Note the bit about “whichever occurs last” – so I think that confirms what I was told: minimum of 5 years regardless of equity position. That’s $17760 over 5 years that you are forced to pay unless rates are still low when you get to 20% equity and you can refi.
January 12, 2011 at 10:38 AM #652956yellowS2KParticipantFirst factor you must think about is how long you plan to stay in the house. For each option, multiply the total monthly payment by the # of months, add the upfront costs, and then find out what your loan balance will be as of that time (a little harder to calculate, but most likely your loan officer can tell you, or better yet give you a table showing loan balance vs. life of loan assuming you don’t make extra principle payments). Knowing how long you’ll stay in a house can be tricky – for some it’s easy (you know you’ll need more space if you are planning to have kids, or to downsize if kids are leaving the nest, or maybe this is your dream house and you’ll be there for the life of the loan). But for must of us you need to just take a reasonable stab at it, perhaps by estimating what’s the minimum time you’ll be there and work from that even if it might be longer.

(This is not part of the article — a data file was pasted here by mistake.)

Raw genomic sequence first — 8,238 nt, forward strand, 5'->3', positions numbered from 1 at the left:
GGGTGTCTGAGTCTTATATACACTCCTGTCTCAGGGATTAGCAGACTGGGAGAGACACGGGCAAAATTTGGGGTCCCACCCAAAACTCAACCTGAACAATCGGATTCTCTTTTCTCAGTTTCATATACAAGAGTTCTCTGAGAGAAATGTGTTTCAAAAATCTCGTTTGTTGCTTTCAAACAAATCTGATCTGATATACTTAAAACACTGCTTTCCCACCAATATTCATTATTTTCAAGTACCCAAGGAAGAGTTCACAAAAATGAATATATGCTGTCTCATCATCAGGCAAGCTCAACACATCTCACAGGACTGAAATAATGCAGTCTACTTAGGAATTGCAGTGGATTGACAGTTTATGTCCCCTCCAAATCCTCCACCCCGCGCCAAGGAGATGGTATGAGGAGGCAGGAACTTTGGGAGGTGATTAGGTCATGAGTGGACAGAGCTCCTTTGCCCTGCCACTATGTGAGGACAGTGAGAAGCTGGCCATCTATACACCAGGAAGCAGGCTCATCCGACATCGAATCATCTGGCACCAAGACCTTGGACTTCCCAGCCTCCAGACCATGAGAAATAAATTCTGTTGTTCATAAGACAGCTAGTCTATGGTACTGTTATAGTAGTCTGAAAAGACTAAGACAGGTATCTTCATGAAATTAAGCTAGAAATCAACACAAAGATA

Second factor is when do you think you’ll be able to get enough equity to no longer have to pay PMI? If you can swing extra principle payments and get there faster, that might influence your decision. BUT… ask about if/when you can stop paying PMI for each option. I was told that for FHA you must continue to pay regardless of your equity position for the first 5 years. I looked around to try to confirm that just now and found only this on the FAQ for fha.com: The PMI cost “is borne by the homebuyer, but the insurance cost ends approximately five years later, or when the FHA mortgage balance is seventyeight percent of the property value, whichever occurs last.”